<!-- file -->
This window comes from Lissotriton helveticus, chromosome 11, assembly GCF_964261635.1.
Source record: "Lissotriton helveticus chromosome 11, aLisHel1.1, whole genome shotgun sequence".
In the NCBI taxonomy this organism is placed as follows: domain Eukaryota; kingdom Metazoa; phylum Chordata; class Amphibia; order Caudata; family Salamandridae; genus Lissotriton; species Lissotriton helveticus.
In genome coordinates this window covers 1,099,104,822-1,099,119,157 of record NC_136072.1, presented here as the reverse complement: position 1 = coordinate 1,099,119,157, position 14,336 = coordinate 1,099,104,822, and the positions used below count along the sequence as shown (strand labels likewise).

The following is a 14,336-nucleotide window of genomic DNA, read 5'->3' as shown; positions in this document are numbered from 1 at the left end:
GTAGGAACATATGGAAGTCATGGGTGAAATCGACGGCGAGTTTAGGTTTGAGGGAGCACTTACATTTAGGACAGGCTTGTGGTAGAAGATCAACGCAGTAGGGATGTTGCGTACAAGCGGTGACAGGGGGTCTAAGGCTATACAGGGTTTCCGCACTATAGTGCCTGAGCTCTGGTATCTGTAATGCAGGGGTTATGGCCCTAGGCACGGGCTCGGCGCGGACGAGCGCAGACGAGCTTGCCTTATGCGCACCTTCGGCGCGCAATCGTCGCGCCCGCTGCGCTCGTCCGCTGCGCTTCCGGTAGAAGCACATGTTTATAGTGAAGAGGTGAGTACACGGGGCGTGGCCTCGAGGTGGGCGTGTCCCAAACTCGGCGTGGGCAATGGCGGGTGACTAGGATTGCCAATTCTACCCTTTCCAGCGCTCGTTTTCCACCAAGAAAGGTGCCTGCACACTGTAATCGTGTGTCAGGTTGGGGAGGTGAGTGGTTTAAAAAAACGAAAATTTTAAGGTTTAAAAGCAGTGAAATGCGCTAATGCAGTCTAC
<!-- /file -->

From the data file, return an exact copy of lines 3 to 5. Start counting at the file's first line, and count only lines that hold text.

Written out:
In the NCBI taxonomy this organism is placed as follows: domain Eukaryota; kingdom Metazoa; phylum Chordata; class Amphibia; order Caudata; family Salamandridae; genus Lissotriton; species Lissotriton helveticus.
In genome coordinates this window covers 1,099,104,822-1,099,119,157 of record NC_136072.1, presented here as the reverse complement: position 1 = coordinate 1,099,119,157, position 14,336 = coordinate 1,099,104,822, and the positions used below count along the sequence as shown (strand labels likewise).

The following is a 14,336-nucleotide window of genomic DNA, read 5'->3' as shown; positions in this document are numbered from 1 at the left end: